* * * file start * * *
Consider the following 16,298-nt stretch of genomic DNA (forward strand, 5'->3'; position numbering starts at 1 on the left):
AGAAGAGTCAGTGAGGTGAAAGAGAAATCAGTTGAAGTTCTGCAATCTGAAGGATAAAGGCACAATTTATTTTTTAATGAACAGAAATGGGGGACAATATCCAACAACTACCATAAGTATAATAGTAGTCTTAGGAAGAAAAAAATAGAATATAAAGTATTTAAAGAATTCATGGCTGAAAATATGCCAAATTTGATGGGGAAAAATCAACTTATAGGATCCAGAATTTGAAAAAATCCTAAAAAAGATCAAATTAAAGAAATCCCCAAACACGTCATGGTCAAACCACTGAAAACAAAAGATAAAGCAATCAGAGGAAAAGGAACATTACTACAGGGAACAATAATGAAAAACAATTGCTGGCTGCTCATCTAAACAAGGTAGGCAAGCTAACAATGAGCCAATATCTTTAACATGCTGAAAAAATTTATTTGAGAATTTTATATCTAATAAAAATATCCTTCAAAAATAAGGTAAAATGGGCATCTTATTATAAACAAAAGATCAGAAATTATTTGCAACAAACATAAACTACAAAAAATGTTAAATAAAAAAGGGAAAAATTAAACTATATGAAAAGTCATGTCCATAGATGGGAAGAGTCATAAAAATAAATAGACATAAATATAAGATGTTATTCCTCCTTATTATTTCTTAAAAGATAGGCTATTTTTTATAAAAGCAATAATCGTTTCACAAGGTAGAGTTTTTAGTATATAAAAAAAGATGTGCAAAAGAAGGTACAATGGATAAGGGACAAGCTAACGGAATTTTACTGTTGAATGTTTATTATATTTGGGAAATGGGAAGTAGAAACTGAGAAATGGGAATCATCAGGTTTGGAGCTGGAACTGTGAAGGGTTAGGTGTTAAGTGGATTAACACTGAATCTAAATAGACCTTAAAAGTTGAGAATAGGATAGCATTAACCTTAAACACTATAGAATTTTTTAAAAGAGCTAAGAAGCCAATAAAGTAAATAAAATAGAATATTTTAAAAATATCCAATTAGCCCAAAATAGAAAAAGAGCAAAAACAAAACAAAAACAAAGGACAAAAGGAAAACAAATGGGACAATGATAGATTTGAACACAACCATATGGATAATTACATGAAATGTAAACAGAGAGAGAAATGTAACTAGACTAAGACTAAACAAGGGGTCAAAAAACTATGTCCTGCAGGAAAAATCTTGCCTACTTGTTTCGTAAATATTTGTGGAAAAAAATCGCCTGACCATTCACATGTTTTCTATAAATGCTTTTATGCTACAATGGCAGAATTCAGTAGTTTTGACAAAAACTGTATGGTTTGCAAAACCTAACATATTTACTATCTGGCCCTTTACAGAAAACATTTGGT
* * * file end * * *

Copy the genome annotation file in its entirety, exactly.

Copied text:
Consider the following 16,298-nt stretch of genomic DNA (forward strand, 5'->3'; position numbering starts at 1 on the left):
AGAAGAGTCAGTGAGGTGAAAGAGAAATCAGTTGAAGTTCTGCAATCTGAAGGATAAAGGCACAATTTATTTTTTAATGAACAGAAATGGGGGACAATATCCAACAACTACCATAAGTATAATAGTAGTCTTAGGAAGAAAAAAATAGAATATAAAGTATTTAAAGAATTCATGGCTGAAAATATGCCAAATTTGATGGGGAAAAATCAACTTATAGGATCCAGAATTTGAAAAAATCCTAAAAAAGATCAAATTAAAGAAATCCCCAAACACGTCATGGTCAAACCACTGAAAACAAAAGATAAAGCAATCAGAGGAAAAGGAACATTACTACAGGGAACAATAATGAAAAACAATTGCTGGCTGCTCATCTAAACAAGGTAGGCAAGCTAACAATGAGCCAATATCTTTAACATGCTGAAAAAATTTATTTGAGAATTTTATATCTAATAAAAATATCCTTCAAAAATAAGGTAAAATGGGCATCTTATTATAAACAAAAGATCAGAAATTATTTGCAACAAACATAAACTACAAAAAATGTTAAATAAAAAAGGGAAAAATTAAACTATATGAAAAGTCATGTCCATAGATGGGAAGAGTCATAAAAATAAATAGACATAAATATAAGATGTTATTCCTCCTTATTATTTCTTAAAAGATAGGCTATTTTTTATAAAAGCAATAATCGTTTCACAAGGTAGAGTTTTTAGTATATAAAAAAAGATGTGCAAAAGAAGGTACAATGGATAAGGGACAAGCTAACGGAATTTTACTGTTGAATGTTTATTATATTTGGGAAATGGGAAGTAGAAACTGAGAAATGGGAATCATCAGGTTTGGAGCTGGAACTGTGAAGGGTTAGGTGTTAAGTGGATTAACACTGAATCTAAATAGACCTTAAAAGTTGAGAATAGGATAGCATTAACCTTAAACACTATAGAATTTTTTAAAAGAGCTAAGAAGCCAATAAAGTAAATAAAATAGAATATTTTAAAAATATCCAATTAGCCCAAAATAGAAAAAGAGCAAAAACAAAACAAAAACAAAGGACAAAAGGAAAACAAATGGGACAATGATAGATTTGAACACAACCATATGGATAATTACATGAAATGTAAACAGAGAGAGAAATGTAACTAGACTAAGACTAAACAAGGGGTCAAAAAACTATGTCCTGCAGGAAAAATCTTGCCTACTTGTTTCGTAAATATTTGTGGAAAAAAATCGCCTGACCATTCACATGTTTTCTATAAATGCTTTTATGCTACAATGGCAGAATTCAGTAGTTTTGACAAAAACTGTATGGTTTGCAAAACCTAACATATTTACTATCTGGCCCTTTACAGAAAACATTTGGT